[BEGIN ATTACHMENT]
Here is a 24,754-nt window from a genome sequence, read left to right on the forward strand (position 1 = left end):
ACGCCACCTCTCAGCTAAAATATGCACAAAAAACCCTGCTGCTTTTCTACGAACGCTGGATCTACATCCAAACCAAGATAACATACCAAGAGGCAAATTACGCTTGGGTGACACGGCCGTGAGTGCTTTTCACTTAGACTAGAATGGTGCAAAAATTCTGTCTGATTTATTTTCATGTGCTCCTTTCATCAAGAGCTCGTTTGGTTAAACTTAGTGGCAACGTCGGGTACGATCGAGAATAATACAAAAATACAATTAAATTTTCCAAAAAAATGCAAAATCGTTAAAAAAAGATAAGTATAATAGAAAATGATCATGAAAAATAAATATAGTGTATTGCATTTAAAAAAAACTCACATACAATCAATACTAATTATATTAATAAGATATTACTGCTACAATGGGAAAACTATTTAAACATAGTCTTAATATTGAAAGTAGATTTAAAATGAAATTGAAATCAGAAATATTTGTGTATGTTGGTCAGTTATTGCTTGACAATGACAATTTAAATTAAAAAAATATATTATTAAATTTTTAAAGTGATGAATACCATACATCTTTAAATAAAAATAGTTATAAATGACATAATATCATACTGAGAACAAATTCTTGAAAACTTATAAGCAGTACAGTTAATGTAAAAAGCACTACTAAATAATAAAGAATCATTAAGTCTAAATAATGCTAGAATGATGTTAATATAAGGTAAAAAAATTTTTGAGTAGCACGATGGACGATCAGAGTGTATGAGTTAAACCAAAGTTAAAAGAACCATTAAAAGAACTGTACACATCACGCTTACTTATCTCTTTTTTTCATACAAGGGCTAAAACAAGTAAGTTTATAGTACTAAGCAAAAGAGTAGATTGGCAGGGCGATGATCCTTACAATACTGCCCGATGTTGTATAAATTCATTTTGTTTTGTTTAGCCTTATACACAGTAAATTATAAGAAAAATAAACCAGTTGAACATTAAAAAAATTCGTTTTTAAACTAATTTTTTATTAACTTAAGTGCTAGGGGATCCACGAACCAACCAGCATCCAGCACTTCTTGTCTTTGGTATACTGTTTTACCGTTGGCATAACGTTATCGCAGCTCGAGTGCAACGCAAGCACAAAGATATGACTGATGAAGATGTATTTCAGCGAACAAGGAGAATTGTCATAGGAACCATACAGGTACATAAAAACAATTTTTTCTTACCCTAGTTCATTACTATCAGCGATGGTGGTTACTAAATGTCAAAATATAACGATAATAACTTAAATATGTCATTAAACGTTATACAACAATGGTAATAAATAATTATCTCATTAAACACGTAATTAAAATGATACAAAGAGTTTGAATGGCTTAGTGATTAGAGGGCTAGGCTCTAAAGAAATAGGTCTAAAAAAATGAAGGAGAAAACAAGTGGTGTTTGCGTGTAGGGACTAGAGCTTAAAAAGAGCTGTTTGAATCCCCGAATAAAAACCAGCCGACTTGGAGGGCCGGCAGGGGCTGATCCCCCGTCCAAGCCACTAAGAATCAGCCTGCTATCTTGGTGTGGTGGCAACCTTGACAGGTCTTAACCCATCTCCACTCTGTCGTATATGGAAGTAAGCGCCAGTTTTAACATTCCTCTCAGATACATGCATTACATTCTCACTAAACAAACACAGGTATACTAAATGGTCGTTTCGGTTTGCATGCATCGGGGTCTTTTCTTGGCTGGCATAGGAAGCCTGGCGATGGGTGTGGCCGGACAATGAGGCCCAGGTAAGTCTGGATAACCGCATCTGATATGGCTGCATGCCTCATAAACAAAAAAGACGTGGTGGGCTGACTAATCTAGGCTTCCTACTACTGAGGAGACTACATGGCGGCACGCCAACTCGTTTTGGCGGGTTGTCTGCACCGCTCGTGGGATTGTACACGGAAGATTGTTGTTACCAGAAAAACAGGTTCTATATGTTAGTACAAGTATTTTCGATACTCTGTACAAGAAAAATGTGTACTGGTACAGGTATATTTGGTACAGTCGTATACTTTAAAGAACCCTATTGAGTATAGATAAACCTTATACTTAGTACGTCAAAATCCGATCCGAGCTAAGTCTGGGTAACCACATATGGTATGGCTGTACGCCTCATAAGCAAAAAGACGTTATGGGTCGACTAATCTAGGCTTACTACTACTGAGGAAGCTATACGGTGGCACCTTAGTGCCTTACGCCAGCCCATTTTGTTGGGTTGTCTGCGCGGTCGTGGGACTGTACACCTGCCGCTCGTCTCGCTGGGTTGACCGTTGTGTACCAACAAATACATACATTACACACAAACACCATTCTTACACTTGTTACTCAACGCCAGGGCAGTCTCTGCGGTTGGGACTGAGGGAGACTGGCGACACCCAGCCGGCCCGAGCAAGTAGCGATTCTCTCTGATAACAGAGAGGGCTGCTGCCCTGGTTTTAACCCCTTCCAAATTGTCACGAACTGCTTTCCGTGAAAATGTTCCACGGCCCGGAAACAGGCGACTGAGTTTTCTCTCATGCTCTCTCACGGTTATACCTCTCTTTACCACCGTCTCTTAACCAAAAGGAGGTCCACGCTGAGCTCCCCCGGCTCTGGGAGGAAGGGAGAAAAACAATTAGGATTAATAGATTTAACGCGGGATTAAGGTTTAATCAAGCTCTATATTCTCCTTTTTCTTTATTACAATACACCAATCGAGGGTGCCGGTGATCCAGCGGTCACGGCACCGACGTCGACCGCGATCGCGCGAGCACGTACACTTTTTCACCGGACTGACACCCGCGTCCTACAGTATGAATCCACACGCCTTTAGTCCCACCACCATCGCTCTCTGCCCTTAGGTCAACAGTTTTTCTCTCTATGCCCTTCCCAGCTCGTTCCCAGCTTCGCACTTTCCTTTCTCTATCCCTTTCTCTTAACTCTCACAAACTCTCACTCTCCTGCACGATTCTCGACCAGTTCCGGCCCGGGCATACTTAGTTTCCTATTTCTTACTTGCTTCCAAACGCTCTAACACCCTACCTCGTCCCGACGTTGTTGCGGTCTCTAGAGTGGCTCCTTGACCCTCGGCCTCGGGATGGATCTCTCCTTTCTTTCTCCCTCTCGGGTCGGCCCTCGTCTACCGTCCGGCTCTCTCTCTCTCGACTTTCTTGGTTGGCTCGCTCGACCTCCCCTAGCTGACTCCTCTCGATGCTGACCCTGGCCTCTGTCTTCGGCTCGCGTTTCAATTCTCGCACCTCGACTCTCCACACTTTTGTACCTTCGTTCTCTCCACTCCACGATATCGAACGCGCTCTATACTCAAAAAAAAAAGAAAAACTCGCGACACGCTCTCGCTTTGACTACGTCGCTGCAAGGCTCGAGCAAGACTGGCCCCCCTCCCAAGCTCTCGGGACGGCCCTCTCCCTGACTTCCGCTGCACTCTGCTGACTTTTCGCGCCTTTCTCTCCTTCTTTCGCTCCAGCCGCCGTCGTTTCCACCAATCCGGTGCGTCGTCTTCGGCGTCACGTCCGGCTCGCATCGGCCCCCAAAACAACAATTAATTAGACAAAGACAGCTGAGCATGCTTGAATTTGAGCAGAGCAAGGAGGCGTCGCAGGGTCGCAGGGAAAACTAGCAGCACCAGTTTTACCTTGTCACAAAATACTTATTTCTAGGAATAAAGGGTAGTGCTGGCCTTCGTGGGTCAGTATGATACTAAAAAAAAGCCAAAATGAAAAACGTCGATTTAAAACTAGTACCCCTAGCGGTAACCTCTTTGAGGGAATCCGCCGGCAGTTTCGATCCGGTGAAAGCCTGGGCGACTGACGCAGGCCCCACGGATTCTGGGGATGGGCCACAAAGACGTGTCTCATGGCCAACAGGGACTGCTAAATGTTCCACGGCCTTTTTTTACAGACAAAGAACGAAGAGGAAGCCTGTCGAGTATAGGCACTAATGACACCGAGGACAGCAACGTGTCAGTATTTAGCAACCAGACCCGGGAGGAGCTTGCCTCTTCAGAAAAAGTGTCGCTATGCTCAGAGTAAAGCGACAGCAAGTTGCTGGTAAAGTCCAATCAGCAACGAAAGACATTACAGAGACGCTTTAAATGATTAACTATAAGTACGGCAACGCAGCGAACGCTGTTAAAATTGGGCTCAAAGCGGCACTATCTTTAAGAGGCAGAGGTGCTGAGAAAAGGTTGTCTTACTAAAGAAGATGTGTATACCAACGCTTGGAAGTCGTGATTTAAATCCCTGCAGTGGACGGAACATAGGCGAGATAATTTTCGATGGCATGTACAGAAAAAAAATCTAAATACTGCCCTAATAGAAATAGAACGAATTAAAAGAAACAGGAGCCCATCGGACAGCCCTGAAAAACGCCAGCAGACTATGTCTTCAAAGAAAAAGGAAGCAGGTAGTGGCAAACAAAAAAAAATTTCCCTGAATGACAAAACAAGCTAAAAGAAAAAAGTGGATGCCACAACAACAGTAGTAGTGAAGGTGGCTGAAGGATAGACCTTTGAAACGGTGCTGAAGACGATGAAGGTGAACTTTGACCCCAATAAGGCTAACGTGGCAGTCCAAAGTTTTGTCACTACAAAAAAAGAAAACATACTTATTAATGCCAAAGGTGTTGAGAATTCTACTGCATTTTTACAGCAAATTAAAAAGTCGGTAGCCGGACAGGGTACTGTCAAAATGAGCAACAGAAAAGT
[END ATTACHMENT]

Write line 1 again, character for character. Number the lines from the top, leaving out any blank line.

Here is a 24,754-nt window from a genome sequence, read left to right on the forward strand (position 1 = left end):